Fewer Mac Targets

By Larry Seltzer  |  Posted 2004-05-06 Print this article Print

But as a practical matter, could the AFP overflow really become a successful worm? I could see it happening. The key is that, unlike a mail worm, the theoretical AFP worm could do some network reconnaissance. Even if it didnt, an attack wont be quite as noticed as with a mail-based attack.

For insights on security coverage around the Web, check out eWEEK.com Security Center Editor Larry Seltzers Weblog.
Lets assume that 5 percent of systems out there are Macintoshes. That means that, scanning randomly, only one in 20 systems attacked could be susceptible. And some percentage of those will either be OS 9 or a patched OS X.
But it could still spread, just not as quickly as a Windows worm because there are so many fewer targets to hit. And of course, a properly configured firewall also could block the AFP attack.

The lack of targets is probably the reason why nobody writes mail worms for these platforms. Youd need to seed the worm carefully not only with Mac users—or Linux users, or whomever youre attacking—but with people who had an affected version and who hadnt patched. I can still see it working, but as long as 90-something percent of users are running Windows, it will be harder for a non-Windows attack to gain critical mass.

Theres a sort of moral hazard in recommending that people use a particular platform because its not popular. If too many people take the advice, it becomes self-defeating. Theres a good theoretical argument that worms could be successful on Linux or the Mac, and perhaps they will be more common in the future. But for the present, its hard to argue with history.

Security Center Editor Larry Seltzer has worked in and written about the computer industry since 1983. Check out eWEEK.coms Security Center at http://security.eweek.com for security news, views and analysis. Be sure to add our eWEEK.com security news feed to your RSS newsreader or My Yahoo page:   More from Larry Seltzer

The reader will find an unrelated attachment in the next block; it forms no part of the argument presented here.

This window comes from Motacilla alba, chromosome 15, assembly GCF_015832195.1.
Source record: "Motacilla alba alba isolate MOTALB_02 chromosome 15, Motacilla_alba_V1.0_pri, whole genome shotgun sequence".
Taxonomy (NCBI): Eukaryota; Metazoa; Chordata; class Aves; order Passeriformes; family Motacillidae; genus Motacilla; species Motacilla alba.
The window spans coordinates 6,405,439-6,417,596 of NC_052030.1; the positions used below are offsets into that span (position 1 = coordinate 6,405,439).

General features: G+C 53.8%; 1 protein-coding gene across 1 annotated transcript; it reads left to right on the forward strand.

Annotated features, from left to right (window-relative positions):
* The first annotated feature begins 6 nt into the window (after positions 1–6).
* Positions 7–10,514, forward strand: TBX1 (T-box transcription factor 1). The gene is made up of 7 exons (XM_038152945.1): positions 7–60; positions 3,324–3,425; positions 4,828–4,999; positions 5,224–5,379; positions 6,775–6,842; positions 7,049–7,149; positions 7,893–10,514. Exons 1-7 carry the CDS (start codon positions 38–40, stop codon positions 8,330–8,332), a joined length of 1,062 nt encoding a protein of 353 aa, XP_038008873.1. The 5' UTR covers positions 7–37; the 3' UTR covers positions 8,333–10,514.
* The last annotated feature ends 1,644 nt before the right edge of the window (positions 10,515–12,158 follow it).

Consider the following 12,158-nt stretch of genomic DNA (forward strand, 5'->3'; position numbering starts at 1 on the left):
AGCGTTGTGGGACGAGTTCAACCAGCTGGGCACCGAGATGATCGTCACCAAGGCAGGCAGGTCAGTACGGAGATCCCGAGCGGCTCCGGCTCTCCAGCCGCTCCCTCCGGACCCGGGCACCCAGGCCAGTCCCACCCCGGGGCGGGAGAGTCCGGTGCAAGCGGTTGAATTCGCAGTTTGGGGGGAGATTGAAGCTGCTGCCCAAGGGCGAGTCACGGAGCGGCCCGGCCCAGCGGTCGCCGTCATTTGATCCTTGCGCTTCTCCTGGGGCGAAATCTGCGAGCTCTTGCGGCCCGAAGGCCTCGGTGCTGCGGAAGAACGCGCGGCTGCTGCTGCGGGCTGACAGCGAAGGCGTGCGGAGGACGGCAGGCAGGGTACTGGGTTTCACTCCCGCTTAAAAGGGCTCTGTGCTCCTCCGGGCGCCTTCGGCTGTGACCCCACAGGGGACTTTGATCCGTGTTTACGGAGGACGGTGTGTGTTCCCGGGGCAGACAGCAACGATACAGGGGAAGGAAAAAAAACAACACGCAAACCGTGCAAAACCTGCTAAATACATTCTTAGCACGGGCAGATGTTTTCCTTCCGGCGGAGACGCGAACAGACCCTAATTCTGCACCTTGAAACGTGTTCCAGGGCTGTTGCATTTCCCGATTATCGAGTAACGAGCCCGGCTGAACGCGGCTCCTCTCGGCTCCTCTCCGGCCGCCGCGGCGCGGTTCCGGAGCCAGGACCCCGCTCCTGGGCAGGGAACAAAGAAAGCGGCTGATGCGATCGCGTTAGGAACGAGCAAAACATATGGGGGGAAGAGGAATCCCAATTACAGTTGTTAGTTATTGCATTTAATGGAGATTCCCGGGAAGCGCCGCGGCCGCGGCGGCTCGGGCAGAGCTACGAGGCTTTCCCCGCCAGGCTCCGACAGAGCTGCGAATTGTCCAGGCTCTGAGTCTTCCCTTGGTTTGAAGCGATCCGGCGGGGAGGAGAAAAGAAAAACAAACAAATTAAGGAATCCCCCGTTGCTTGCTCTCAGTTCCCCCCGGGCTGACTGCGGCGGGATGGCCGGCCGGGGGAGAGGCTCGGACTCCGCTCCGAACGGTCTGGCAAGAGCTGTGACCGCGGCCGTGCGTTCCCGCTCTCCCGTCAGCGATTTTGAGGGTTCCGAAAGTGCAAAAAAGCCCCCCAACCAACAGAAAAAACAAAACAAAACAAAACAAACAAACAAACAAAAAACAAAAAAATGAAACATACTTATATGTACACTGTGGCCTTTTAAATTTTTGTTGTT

Larry Seltzer has been writing software for and English about computers ever since—,much to his own amazement—,he graduated from the University of Pennsylvania in 1983.

He was one of the authors of NPL and NPL-R, fourth-generation languages for microcomputers by the now-defunct DeskTop Software Corporation. (Larry is sad to find absolutely no hits on any of these +products on Google.) His work at Desktop Software included programming the UCSD p-System, a virtual machine-based operating system with portable binaries that pre-dated Java by more than 10 years.

For several years, he wrote corporate software for Mathematica Policy Research (they're still in business!) and Chase Econometrics (not so lucky) before being forcibly thrown into the consulting market. He bummed around the Philadelphia consulting and contract-programming scenes for a year or two before taking a job at NSTL (National Software Testing Labs) developing product tests and managing contract testing for the computer industry, governments and publication.

In 1991 Larry moved to Massachusetts to become Technical Director of PC Week Labs (now eWeek Labs). He moved within Ziff Davis to New York in 1994 to run testing at Windows Sources. In 1995, he became Technical Director for Internet product testing at PC Magazine and stayed there till 1998.

Since then, he has been writing for numerous other publications, including Fortune Small Business, Windows 2000 Magazine (now Windows and .NET Magazine), ZDNet and Sam Whitmore's Media Survey.

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